1338 - 1380 (42 years)
Has more than 100 ancestors and more than 100 descendants in this family tree.
||Charles Capet |
||V, 'le Sage' |
|Relationship||with Francis Fox|
||Nogent-Sur-Marne, Val-de Marne, France
||19 Mar 2010 |
||Jeanne de Bourbon, b. 3 Feb 1339, Vincennes, Fr , d. 6 Feb 1378, Parijs (Age 39 years) |
| ||1. Jeanne Capet, b. 1357, d. 1360 (Age 3 years)|
| ||2. Bonne Capet, d. 1360|
| ||3. Jeanne Capet, b. 1366, d. Yes, date unknown|
|+||4. Roy Charles Capet, VI, 'the Mad', b. 1368, d. 1422 (Age 54 years)|
| ||5. Marie Capet, b. 1370, d. 1377 (Age 7 years)|
|+||6. Louis Capet, b. 13 Mar 1372, Parijs , d. 23 Jan 1407, Parijs (Age 34 years)|
| ||7. Isabelle Capet, b. 1373, d. 1377 (Age 4 years)|
| ||8. Catherine Capet, b. 1377, d. 1388 (Age 11 years)|
||19 Mar 2010 |
||Group Sheet | Family Chart
- King of France (1364-1380).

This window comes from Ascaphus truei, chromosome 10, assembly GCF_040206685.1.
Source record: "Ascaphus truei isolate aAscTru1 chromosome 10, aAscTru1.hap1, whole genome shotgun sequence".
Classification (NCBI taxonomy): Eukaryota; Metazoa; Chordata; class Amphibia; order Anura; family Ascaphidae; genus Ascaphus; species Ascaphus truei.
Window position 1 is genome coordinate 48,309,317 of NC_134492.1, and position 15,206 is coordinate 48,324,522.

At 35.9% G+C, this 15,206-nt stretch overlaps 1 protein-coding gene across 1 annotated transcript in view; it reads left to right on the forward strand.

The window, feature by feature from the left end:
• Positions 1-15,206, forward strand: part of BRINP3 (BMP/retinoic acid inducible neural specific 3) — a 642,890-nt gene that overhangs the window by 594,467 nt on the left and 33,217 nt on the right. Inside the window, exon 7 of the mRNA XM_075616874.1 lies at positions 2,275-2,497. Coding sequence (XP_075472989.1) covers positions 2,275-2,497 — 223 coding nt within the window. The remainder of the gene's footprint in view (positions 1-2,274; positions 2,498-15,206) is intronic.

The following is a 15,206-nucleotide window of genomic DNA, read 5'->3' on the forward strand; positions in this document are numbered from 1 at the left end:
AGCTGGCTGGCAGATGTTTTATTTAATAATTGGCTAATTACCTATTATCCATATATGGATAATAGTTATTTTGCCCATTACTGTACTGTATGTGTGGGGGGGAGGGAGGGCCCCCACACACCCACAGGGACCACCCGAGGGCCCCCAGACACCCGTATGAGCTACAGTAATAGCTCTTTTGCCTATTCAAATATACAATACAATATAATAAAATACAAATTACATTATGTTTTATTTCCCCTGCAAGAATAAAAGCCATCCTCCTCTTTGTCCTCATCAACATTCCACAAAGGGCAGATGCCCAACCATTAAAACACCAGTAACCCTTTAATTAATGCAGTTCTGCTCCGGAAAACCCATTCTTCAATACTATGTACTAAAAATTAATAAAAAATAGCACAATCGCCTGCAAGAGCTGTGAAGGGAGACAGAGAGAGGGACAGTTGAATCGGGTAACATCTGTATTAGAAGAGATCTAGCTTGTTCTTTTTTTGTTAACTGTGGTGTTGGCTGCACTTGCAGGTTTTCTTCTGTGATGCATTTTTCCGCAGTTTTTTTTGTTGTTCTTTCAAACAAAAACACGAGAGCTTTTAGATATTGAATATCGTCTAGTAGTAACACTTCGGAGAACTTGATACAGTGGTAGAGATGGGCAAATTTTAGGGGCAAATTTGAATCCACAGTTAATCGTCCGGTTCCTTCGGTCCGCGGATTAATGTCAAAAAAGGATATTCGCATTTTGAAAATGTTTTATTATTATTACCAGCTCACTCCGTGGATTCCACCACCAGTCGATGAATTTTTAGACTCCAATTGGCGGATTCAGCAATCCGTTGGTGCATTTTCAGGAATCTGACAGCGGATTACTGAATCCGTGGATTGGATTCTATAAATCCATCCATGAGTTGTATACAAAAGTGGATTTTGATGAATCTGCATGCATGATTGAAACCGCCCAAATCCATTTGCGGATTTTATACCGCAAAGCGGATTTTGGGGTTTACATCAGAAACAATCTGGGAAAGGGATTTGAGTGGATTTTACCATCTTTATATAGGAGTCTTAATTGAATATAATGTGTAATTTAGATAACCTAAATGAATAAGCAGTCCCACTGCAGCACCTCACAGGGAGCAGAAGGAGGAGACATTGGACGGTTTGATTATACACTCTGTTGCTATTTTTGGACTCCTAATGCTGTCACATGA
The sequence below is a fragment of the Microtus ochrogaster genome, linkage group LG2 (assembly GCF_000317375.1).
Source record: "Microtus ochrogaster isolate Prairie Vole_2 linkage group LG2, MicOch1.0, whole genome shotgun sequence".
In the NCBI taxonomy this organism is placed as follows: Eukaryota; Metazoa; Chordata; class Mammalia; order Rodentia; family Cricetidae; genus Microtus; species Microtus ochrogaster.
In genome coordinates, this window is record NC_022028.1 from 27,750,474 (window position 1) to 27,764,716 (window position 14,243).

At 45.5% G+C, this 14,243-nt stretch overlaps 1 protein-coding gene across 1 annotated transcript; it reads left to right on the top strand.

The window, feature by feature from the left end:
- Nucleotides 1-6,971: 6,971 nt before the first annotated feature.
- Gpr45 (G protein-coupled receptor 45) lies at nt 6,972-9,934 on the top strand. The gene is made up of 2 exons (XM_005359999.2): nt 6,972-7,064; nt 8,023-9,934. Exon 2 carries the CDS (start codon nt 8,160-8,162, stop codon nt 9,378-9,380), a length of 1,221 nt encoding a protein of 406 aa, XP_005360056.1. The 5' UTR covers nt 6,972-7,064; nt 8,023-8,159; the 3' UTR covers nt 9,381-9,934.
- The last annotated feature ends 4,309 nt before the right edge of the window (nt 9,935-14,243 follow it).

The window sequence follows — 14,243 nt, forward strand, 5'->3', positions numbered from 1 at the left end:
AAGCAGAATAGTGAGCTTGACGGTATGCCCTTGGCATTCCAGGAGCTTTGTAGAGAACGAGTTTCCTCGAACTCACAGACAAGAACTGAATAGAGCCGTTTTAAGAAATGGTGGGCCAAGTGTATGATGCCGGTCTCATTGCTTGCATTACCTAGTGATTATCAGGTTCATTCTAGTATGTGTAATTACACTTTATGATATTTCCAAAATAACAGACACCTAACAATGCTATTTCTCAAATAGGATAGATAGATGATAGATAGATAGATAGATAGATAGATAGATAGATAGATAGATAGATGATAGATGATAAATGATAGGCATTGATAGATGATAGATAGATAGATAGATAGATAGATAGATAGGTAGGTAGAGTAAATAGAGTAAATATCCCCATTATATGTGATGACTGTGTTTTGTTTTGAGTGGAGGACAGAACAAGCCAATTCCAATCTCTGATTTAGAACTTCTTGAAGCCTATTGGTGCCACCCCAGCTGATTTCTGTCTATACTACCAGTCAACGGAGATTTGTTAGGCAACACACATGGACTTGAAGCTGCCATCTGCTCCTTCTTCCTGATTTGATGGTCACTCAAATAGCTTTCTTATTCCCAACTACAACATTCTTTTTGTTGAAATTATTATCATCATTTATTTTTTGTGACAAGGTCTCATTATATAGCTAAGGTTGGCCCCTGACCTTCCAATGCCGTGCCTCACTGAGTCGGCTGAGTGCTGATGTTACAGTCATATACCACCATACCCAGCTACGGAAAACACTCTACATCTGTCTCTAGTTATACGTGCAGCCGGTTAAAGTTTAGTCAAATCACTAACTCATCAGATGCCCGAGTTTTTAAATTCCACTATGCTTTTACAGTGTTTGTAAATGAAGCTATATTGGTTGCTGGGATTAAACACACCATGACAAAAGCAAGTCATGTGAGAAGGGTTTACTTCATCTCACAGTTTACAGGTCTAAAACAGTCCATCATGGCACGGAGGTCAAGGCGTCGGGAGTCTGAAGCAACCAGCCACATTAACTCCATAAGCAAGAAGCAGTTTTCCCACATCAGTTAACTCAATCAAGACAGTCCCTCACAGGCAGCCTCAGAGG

Charles, the eldest son of John II the Good and Bonne of Luxembourg, was faced, at the age of eighteen, with his father's imprisonment in England (1356-1360) and found himself faced with the worst possible difficulties while acting as Regent. The States General were attempting to gain control of the monarchy, Etienne Marcel had fomented rebellion in Paris, there were threats from the King of Navarre, Charles the Bad, who coveted the crown and there was a peasants' revolt in the Beauvais area (the "Jacquerie" revolt). Having succeeded in overcoming domestic problems in 1358, Charles then had to withstand a new invasion by the English, to which he put an end by signing the Treaty of Calais in 1360. This laid down the conditions under which his father would be released. John the Good's return to London and subsequent death in 1364 took Charles V to the throne of France. With the assistance of a great warlord, Du Guesclin, he defeated Charles the Bad in Cocherel (1364), put an end to the war of succession in Brittany through the Treaty of Guerande (1365) and partly rid his kingdom of the groups of armed bandits who were pillaging it (1366). In 1369, war against the English broke out again after the confiscation of Guyenne by King Charles V. It was a war waged without any major battles, a conflict designed to wear down the other side, and one by one the King of France succeeded in reconquering each of the Englishheld territories (Rouergue, Quercy and Perigord in ] 369, Limousin and Poitou in 1372, Aunis and Saintonge in 1373). By 1375, the only English possessions remaining in France were Guyenne and Calais. The accession of a new king to the throne of England in 1377, in the person of Richard II, led to a further outbreak of hostilities in 1379-1380. Charles V's domestic policy aimed at re-establishing royal authority which had suffered badly during his father's reign. In particular, he reorganised the army, forming it into "companies" (ordinances of 1373-1374), and the financial system, obtaining the funding he required for war by means of extraordinary taxes which, later, became permanent. Finally, he was a well-educated, literate king who enjoyed the company of educated men and a king-builder who commissioned work on the Louvre, Bastille, Hotel Saint-Pol and the new town walls in Paris. When he died in 1380, his son, Charles VI, succeeded him.